Single Parenting: One Way to Take The Edge Off

Lake in the winter with red lifesaver

This past Sunday our planned day rotated 180 degrees. Have you had one of those? Trying to get somewhere and ended up someplace else.

Red car with snow on it

It was early, around 7am. The snow had fallen the night before. White snow covered the road. Bundled up for winter, my child and I ventured out in our car to get to our planned destination. No sooner did we start driving, we encountered a deer off to the side of the road. A big sigh of relief that she didn’t bolt in front of us. As we continued driving, we saw another animal walking towards us. Quickly, I tried to decipher whether it was a coyote or a wolf (hardly likely?). Then I noticed lots of fluffy, white fur blending in with the snow. Finally, we could see what it was.

Lonely snow covered, tree lined road next to river

A dog, accented with a brown collar around its neck, with a silver identity tag.  Someone’s beloved pet dog, lost and alone, in the early morning hour.

Close up image of dog tag with paw prints
Pawprints in snow

Single Parenting Makes One Feel Lost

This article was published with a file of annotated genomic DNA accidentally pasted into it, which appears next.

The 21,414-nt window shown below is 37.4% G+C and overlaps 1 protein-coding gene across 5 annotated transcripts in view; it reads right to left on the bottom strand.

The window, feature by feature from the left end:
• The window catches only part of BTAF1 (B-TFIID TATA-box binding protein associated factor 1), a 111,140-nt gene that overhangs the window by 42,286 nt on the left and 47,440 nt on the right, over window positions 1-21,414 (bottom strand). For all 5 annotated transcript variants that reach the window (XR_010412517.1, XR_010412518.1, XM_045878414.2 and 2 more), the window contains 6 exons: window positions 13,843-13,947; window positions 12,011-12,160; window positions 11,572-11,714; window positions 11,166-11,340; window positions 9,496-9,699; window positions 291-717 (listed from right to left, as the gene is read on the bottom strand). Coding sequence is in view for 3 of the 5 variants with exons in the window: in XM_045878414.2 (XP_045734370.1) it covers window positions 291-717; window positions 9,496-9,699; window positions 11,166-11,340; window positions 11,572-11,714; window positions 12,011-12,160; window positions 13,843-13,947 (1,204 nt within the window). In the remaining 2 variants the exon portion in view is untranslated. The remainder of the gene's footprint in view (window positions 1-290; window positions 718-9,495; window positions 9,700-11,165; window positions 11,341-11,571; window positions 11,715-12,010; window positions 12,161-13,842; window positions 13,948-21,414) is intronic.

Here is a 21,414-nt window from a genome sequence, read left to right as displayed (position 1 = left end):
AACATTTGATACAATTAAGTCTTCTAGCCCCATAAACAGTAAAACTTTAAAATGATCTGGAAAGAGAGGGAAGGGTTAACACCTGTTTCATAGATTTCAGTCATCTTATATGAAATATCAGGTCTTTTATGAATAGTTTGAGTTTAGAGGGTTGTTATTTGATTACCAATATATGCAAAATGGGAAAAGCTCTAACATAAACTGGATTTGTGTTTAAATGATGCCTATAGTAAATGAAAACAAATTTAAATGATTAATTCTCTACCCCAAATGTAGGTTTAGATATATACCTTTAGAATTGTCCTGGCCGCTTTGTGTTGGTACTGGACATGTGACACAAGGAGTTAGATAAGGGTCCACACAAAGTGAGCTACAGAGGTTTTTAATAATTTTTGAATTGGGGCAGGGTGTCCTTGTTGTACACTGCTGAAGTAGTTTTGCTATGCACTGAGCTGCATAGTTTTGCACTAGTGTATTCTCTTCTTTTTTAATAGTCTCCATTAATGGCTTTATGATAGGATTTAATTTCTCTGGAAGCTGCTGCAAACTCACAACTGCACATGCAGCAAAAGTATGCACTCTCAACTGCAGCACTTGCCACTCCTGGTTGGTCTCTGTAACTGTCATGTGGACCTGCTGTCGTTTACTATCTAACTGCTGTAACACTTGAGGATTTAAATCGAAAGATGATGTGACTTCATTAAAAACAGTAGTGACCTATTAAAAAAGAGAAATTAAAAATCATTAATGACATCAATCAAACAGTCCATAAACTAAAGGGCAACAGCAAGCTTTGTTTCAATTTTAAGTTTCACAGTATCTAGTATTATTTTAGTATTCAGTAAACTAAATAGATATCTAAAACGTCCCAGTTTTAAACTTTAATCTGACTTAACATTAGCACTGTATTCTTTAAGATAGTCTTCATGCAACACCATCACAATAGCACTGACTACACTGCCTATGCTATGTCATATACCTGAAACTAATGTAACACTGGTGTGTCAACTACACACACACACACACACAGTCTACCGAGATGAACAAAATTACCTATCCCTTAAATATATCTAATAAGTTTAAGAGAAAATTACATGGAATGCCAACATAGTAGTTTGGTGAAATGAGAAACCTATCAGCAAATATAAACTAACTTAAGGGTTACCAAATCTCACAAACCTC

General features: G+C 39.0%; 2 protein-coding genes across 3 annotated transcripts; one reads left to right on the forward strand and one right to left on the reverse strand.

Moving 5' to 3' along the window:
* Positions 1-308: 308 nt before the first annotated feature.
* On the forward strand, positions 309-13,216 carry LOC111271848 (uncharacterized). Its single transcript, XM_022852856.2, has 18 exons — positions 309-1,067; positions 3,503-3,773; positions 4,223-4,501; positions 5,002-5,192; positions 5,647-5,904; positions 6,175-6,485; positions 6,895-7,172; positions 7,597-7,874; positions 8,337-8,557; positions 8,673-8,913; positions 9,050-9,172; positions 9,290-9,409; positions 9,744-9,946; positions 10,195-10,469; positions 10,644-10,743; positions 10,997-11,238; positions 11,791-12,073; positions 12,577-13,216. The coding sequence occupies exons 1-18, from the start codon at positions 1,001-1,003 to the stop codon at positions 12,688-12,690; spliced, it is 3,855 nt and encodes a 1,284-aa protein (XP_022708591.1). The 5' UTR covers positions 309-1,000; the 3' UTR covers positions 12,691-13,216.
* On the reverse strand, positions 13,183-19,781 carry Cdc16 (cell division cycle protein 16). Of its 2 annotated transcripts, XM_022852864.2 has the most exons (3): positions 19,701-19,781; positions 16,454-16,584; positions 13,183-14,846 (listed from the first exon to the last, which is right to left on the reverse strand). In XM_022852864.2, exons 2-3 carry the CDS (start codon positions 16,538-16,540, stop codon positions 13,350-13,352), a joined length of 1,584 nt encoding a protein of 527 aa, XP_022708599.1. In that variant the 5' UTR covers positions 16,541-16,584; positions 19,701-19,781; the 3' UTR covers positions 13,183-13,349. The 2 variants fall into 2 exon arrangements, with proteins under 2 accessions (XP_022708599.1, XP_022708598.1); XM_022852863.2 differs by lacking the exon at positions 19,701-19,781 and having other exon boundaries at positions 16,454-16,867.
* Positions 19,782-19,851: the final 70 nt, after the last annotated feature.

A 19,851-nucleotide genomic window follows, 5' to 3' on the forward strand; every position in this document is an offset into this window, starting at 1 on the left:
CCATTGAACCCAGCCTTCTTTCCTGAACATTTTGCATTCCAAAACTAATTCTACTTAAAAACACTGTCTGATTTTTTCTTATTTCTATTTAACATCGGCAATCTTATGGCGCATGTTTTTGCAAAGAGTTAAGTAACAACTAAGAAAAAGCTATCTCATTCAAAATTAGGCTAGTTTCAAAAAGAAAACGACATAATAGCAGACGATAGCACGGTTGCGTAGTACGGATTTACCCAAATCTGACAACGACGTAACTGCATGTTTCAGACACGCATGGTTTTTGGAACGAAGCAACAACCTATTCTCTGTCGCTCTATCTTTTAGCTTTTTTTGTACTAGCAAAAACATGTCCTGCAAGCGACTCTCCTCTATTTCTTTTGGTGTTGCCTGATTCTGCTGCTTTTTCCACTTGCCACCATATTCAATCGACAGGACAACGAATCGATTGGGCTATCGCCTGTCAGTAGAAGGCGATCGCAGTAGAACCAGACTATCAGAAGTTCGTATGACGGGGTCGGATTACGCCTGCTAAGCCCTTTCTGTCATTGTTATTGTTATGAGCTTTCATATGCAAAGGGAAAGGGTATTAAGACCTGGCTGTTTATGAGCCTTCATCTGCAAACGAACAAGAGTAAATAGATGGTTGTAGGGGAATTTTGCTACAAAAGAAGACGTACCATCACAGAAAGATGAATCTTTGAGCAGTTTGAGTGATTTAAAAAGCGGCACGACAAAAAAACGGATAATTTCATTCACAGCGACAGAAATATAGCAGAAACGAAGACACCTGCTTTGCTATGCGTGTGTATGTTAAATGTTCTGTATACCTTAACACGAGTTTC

As a single parent, I often felt lost and alone trying to navigate the unfamiliar territory of the unbalanced scale. Consequently, I was hoping to be scooped up by some miraculous guardian angel to comfort me in the maze of finding my way. Additionally, I felt lost because I was no longer living the life I once knew and loved. Life had been easy when I was married and raising our first child in a two-parent-household. In contrast, when I became a single parent, what I was thrown into was unidentifiable. The difference between the two was like night and day.

White colored wheat field
Close up image of dog tag with paw prints

We pulled our car up to our lost puppy friend. I opened my door. As I reached down to look at the tag, it read “Trek.” Before I knew it, Trek did what any other friendly, lost pup would do.  She jumped into the car and landed right into my lap. With her tongue hanging out of her mouth she looked at me, as if to say, “Thank you so much. So glad to see someone could help me in my predicament. Now let’s get this show on the road.” Now mind you, this was no small dog. If I had to guess, I would say 45 pounds of muscle. Trek was indeed on an adventure, true to her name.  

“Thank you so much. So glad to see someone could help me in my predicament. Now let’s get this show on the road.”

Single Parenting Makes One Feel Alone

Much like Trek, I often had a smile on my face interacting with community as a single parent. Inside, though, I had other feelings. Feeling alone was top of the list. No longer being married like my married friends contributed to my aloneness. As a result, I felt different. Furthermore, I felt especially alone after the children went to bed and there was no one to talk to. It was too quiet. I missed conversing with my spouse. And late evening hours were not a reasonable time to call a friend.